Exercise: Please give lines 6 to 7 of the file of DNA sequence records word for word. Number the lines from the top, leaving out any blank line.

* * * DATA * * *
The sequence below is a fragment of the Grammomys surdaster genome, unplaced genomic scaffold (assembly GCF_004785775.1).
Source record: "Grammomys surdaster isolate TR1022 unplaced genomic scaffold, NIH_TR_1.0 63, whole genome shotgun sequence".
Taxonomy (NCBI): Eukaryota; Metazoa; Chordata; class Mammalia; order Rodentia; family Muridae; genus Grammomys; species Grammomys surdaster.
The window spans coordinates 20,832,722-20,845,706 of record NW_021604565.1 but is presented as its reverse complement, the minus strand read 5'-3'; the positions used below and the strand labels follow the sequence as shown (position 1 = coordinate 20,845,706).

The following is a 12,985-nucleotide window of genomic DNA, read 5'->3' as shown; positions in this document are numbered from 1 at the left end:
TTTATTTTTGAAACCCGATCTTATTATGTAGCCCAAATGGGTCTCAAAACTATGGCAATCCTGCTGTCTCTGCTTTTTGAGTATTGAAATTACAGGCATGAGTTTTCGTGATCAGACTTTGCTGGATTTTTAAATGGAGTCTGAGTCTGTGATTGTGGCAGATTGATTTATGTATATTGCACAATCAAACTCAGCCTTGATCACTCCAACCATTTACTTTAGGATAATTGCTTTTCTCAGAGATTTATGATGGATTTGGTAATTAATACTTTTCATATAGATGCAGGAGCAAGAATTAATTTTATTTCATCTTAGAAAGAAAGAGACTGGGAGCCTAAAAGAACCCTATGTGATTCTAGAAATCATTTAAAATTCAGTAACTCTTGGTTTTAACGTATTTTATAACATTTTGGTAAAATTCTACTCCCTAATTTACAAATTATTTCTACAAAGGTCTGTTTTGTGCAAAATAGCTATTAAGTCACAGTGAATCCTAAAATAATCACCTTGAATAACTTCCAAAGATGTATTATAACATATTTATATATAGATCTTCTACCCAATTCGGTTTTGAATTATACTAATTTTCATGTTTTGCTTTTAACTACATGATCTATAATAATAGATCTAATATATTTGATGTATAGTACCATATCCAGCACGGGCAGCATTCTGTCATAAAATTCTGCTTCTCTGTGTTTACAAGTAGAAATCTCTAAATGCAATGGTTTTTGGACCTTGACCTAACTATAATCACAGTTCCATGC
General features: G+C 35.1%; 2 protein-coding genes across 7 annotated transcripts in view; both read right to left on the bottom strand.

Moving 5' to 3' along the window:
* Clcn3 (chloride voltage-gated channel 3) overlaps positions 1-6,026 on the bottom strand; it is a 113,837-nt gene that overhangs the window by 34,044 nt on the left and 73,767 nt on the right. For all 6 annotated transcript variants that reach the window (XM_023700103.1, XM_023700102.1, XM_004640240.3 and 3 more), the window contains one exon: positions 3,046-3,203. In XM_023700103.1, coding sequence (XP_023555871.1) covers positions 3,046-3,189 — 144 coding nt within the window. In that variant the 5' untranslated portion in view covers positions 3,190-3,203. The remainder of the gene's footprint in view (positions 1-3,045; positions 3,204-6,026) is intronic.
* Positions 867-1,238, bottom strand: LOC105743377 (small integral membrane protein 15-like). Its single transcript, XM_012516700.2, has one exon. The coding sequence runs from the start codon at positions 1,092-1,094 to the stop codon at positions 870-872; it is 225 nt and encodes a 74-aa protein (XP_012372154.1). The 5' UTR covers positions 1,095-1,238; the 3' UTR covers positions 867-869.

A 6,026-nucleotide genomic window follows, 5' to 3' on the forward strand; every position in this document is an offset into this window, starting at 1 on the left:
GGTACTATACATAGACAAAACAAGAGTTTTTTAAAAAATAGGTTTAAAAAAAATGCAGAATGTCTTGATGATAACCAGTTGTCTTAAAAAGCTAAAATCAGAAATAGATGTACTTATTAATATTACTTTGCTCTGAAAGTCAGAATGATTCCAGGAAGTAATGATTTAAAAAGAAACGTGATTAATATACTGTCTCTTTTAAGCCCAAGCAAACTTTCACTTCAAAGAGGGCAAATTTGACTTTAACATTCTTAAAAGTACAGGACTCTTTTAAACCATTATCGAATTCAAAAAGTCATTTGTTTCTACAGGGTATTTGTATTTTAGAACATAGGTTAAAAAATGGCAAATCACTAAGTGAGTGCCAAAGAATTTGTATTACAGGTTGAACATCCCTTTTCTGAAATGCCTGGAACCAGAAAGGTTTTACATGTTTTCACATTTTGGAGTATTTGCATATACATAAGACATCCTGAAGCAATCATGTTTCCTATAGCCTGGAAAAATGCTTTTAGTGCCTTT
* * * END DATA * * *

TTTATTTTTGAAACCCGATCTTATTATGTAGCCCAAATGGGTCTCAAAACTATGGCAATCCTGCTGTCTCTGCTTTTTGAGTATTGAAATTACAGGCATGAGTTTTCGTGATCAGACTTTGCTGGATTTTTAAATGGAGTCTGAGTCTGTGATTGTGGCAGATTGATTTATGTATATTGCACAATCAAACTCAGCCTTGATCACTCCAACCATTTACTTTAGGATAATTGCTTTTCTCAGAGATTTATGATGGATTTGGTAATTAATACTTTTCATATAGATGCAGGAGCAAGAATTAATTTTATTTCATCTTAGAAAGAAAGAGACTGGGAGCCTAAAAGAACCCTATGTGATTCTAGAAATCATTTAAAATTCAGTAACTCTTGGTTTTAACGTATTTTATAACATTTTGGTAAAATTCTACTCCCTAATTTACAAATTATTTCTACAAAGGTCTGTTTTGTGCAAAATAGCTATTAAGTCACAGTGAATCCTAAAATAATCACCTTGAATAACTTCCAAAGATGTATTATAACATATTTATATATAGATCTTCTACCCAATTCGGTTTTGAATTATACTAATTTTCATGTTTTGCTTTTAACTACATGATCTATAATAATAGATCTAATATATTTGATGTATAGTACCATATCCAGCACGGGCAGCATTCTGTCATAAAATTCTGCTTCTCTGTGTTTACAAGTAGAAATCTCTAAATGCAATGGTTTTTGGACCTTGACCTAACTATAATCACAGTTCCATGC
General features: G+C 35.1%; 2 protein-coding genes across 7 annotated transcripts in view; both read right to left on the bottom strand.